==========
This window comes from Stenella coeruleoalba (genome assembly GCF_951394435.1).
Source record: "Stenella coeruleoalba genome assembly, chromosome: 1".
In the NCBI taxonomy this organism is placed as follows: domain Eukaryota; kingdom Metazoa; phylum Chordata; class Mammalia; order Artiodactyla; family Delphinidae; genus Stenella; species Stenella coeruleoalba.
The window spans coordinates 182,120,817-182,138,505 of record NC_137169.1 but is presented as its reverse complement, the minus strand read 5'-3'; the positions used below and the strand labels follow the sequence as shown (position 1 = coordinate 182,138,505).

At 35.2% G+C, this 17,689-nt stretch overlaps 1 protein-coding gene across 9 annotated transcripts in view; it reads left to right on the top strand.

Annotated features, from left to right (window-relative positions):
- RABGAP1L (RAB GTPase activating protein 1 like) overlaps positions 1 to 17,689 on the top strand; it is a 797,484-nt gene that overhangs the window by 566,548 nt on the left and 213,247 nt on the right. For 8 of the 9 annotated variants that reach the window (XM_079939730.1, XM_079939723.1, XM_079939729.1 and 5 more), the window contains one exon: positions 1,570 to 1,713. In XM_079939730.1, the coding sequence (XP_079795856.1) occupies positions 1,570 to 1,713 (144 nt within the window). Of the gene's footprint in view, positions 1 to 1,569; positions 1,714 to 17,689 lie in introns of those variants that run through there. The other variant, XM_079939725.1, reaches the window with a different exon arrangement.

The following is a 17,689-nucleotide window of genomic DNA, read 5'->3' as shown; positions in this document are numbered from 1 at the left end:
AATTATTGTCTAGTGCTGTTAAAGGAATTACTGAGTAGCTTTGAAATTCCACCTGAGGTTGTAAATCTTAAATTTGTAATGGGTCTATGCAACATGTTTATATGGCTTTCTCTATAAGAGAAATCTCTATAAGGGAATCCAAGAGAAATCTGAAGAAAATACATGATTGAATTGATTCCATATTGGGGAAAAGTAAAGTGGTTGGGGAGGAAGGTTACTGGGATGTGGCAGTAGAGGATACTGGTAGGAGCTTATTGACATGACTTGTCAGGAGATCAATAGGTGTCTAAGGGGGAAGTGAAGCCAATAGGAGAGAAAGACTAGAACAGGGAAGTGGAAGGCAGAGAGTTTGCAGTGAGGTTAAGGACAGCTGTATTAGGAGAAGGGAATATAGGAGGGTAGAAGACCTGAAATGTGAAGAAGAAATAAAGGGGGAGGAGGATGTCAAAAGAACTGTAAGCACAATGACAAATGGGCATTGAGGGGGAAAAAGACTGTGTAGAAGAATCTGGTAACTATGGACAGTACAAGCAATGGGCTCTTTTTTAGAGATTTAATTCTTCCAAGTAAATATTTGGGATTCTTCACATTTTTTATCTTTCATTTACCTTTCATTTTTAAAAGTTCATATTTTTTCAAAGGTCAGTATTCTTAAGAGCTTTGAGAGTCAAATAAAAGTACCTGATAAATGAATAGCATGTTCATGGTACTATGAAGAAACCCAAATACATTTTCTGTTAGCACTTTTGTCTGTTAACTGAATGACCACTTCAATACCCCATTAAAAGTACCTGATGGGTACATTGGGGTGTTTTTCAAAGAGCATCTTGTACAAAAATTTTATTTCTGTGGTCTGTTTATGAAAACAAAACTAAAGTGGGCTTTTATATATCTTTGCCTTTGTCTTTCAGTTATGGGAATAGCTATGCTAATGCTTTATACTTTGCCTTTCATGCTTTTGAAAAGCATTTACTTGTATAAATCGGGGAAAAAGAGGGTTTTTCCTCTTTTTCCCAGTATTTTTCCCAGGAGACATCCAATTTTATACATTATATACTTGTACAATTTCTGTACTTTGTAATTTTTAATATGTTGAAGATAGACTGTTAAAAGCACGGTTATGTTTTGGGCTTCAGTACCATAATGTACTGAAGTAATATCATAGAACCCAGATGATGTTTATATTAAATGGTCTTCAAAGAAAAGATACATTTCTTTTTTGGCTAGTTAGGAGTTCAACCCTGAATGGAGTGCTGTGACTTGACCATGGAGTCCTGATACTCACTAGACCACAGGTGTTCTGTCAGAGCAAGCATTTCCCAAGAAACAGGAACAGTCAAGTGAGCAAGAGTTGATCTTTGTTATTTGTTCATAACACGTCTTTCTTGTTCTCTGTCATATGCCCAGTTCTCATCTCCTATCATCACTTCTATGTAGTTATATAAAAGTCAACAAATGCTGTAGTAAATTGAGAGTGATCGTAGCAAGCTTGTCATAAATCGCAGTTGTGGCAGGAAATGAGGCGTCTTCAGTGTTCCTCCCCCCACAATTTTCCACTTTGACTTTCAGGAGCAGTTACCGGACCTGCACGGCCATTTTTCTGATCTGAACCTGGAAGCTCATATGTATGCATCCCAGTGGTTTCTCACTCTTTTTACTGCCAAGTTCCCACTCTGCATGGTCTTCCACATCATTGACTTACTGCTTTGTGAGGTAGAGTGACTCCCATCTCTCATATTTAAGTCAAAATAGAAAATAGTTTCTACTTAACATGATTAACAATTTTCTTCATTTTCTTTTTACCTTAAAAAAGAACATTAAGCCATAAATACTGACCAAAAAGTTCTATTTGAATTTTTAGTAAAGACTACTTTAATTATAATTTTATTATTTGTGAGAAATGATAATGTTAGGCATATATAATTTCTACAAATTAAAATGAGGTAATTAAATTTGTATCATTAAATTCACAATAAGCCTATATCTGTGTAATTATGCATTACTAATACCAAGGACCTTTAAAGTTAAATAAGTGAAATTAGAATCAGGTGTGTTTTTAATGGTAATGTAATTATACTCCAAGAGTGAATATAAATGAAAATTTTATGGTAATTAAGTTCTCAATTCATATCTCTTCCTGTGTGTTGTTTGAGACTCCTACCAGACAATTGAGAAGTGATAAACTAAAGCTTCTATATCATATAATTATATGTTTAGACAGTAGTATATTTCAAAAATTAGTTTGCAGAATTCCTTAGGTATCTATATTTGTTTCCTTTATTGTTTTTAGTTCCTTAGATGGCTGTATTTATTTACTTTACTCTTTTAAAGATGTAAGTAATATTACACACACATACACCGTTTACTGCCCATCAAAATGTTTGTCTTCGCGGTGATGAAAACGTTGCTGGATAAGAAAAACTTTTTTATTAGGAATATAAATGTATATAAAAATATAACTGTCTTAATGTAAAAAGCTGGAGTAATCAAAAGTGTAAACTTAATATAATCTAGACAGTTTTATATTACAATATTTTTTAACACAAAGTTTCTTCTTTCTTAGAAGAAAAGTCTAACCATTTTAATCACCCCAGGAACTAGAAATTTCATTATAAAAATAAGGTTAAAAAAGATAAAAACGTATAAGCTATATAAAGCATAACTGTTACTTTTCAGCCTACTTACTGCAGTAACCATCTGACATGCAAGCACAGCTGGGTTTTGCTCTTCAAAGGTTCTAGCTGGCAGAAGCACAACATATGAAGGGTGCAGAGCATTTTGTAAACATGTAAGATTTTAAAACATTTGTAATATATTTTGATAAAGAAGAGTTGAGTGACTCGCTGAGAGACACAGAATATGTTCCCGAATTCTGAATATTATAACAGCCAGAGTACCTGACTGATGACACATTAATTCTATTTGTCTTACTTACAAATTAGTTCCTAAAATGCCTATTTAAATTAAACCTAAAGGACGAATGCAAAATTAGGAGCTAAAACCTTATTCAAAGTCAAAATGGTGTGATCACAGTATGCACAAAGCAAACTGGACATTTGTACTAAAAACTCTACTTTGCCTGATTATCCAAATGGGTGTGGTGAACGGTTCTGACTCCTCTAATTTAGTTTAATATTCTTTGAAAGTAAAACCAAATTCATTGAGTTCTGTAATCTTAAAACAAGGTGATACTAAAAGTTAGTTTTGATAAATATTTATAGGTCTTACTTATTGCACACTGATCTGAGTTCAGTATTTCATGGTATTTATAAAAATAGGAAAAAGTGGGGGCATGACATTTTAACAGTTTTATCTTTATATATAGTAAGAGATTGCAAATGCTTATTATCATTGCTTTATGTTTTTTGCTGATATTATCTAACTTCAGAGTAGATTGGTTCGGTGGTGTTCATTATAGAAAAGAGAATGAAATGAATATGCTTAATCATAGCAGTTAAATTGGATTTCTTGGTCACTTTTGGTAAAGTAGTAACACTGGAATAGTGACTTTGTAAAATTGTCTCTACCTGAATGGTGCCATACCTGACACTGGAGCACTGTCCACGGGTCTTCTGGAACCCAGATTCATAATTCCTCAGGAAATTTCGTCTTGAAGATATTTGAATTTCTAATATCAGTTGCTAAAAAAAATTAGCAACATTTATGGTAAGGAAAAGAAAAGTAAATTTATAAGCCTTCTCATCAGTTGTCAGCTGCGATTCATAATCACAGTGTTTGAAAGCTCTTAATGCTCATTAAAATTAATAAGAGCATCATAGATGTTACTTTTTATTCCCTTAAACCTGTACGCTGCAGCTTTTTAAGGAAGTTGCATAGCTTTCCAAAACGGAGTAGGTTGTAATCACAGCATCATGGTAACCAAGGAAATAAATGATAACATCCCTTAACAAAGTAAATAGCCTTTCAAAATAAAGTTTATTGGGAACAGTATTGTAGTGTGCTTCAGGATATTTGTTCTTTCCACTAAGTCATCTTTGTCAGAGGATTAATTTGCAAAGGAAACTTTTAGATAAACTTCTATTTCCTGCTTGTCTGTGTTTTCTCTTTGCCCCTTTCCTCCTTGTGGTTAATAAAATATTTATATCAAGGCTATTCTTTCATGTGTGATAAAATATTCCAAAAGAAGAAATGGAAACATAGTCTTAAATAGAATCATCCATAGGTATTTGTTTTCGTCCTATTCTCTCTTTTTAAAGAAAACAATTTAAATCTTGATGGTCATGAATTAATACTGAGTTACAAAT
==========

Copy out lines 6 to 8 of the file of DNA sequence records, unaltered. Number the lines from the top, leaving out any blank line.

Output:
Annotated features, from left to right (window-relative positions):
- RABGAP1L (RAB GTPase activating protein 1 like) overlaps positions 1 to 17,689 on the top strand; it is a 797,484-nt gene that overhangs the window by 566,548 nt on the left and 213,247 nt on the right. For 8 of the 9 annotated variants that reach the window (XM_079939730.1, XM_079939723.1, XM_079939729.1 and 5 more), the window contains one exon: positions 1,570 to 1,713. In XM_079939730.1, the coding sequence (XP_079795856.1) occupies positions 1,570 to 1,713 (144 nt within the window). Of the gene's footprint in view, positions 1 to 1,569; positions 1,714 to 17,689 lie in introns of those variants that run through there. The other variant, XM_079939725.1, reaches the window with a different exon arrangement.

The following is a 17,689-nucleotide window of genomic DNA, read 5'->3' as shown; positions in this document are numbered from 1 at the left end: